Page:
Kunley’s lovers often became Dakinis: a term much misunderstood by neo-tantric westerners. These were women who trained themselves and equally men in the practises required to retain orgasm to heal and evolve through sexual hormones taken from the man and woman, once the penis has learnt to inhale. This is a process that sounds fantastic to our ears but is still practised today by those who have discovered the great secrets of semen/smegma exchange and the full potential of the limitless human body, learning to swap bodies in yabyum, the man becoming the woman, in fact, the true union of yoga.
Our reduced view of sex is filtered through two thousand years of religious suppression. The religious elite wanted us to feel guilty about sex because they knew that it had the powerful potential (kundalini – growth hormone) of all for humans – to be healthy and free, with the ideal of eternal bliss in unity with the earth. Can you imagine such a notion in organised religion? God no.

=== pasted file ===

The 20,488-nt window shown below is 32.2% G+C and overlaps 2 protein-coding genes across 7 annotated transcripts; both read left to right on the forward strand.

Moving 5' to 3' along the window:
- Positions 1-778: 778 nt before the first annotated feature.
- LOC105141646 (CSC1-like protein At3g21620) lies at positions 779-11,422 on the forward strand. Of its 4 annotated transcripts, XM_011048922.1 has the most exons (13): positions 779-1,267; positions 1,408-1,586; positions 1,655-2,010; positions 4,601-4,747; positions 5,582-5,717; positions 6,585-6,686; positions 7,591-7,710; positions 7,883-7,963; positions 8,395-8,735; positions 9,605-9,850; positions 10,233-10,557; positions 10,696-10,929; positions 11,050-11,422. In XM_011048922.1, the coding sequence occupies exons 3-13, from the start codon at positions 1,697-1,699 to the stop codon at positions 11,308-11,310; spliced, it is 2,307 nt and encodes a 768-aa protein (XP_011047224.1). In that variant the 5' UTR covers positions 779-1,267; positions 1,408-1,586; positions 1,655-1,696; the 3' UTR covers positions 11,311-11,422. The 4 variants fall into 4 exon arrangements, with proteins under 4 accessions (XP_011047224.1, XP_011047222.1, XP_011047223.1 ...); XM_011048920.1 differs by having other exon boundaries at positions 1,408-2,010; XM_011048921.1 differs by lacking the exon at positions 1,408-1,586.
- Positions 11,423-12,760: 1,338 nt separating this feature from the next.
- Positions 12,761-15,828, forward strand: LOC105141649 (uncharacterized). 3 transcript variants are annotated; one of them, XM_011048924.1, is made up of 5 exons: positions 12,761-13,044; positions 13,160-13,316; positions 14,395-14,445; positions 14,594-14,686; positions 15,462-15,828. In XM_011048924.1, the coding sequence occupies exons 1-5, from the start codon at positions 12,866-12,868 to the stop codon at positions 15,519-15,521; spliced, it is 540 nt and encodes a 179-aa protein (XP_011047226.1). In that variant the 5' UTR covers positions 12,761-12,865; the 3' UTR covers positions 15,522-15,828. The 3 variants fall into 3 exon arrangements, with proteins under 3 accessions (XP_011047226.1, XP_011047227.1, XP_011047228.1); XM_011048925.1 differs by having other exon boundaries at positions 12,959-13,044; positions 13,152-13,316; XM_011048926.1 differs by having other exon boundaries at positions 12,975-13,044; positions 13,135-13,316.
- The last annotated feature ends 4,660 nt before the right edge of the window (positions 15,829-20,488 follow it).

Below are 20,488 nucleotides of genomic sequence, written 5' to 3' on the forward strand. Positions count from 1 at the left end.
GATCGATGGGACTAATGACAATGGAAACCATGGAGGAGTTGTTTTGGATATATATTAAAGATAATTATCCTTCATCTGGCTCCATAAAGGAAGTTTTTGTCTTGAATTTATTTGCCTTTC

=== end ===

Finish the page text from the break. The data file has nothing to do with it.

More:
The potential is there to evolve through the generations, or by inverting your orgasm to evolve in this life. Who in their right mind would agree to allow us peasants to experience that! The odd thing is, the Christian priesthood lost the art themselves – hence the sexual confusion we see today among the clergy: you end up only with the notion of celibacy wrapped in morality, where else can the retained power go except to distortion.
Kunley is venerated throughout the Himalayers for his poetry which so encapsulates his earthy wisdom, and is the subject of a marvellous book, The Divine Madman by Keith Dowman and Sonam Paljor, translated from the Tibetan texts, and accepted by scholars as an accurate report of Kunley’s adventures.